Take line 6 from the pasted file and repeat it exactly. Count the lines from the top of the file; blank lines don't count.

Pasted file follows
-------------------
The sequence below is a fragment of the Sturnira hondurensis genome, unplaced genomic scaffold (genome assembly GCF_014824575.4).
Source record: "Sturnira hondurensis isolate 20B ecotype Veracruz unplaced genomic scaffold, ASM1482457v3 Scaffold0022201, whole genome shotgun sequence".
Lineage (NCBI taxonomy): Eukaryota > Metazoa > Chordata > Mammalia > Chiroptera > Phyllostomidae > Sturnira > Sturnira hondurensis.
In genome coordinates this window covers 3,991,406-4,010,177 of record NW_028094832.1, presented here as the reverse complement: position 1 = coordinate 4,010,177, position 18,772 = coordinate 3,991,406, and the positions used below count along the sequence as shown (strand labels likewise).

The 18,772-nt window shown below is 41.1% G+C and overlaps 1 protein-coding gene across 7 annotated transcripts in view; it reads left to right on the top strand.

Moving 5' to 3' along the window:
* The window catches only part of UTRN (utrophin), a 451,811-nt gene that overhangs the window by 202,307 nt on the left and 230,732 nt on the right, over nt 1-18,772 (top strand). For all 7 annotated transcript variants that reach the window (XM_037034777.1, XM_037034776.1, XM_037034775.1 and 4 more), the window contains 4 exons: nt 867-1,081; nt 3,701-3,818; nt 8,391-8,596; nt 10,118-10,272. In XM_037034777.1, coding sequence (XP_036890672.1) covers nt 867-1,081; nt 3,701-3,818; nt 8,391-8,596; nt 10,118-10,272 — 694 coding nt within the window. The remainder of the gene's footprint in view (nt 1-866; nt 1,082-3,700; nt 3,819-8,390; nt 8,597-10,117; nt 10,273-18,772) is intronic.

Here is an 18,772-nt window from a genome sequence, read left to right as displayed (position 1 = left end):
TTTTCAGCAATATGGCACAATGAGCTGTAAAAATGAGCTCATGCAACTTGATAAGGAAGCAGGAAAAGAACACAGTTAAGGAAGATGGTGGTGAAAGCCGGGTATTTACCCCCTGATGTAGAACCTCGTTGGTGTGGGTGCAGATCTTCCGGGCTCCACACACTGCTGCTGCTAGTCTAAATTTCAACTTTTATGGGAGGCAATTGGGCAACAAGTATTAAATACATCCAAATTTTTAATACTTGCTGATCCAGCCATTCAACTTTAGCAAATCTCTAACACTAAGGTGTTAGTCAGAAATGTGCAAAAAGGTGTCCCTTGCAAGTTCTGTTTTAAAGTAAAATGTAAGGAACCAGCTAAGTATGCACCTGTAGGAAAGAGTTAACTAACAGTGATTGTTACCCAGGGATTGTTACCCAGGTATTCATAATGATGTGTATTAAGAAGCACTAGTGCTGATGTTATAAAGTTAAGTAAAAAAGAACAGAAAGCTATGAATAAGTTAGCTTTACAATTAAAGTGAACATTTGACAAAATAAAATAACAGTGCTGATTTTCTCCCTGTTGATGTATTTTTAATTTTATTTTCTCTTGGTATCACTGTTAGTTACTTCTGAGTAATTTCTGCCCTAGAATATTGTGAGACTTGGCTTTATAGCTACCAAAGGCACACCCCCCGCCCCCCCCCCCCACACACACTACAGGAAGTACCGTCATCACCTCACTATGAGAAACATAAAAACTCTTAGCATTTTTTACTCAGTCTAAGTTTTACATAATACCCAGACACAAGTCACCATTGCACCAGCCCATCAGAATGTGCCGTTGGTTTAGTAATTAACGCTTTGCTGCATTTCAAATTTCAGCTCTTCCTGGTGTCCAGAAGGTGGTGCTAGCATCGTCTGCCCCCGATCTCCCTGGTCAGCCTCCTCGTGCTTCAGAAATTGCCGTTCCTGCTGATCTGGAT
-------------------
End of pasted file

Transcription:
Moving 5' to 3' along the window: